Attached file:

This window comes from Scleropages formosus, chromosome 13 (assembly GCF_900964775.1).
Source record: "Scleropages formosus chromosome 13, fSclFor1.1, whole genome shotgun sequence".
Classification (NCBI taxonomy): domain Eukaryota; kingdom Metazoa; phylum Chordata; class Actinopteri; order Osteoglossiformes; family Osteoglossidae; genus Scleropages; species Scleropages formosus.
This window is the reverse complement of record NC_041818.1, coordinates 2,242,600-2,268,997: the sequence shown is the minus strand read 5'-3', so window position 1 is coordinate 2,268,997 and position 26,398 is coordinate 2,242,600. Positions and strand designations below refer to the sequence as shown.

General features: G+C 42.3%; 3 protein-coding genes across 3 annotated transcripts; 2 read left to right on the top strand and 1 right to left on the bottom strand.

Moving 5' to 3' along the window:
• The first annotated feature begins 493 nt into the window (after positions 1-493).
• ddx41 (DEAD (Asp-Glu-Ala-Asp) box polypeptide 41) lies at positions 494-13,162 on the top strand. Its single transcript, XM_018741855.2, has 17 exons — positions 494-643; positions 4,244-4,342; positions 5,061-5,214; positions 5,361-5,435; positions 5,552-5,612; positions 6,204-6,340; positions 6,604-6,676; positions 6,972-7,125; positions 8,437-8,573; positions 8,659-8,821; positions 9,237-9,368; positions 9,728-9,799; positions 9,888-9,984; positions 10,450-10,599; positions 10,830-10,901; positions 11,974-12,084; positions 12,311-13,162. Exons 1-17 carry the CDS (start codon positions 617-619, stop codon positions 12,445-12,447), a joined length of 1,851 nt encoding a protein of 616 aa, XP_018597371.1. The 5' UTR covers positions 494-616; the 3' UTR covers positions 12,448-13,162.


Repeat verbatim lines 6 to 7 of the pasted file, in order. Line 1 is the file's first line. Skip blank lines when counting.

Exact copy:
Moving 5' to 3' along the window:
• The first annotated feature begins 493 nt into the window (after positions 1-493).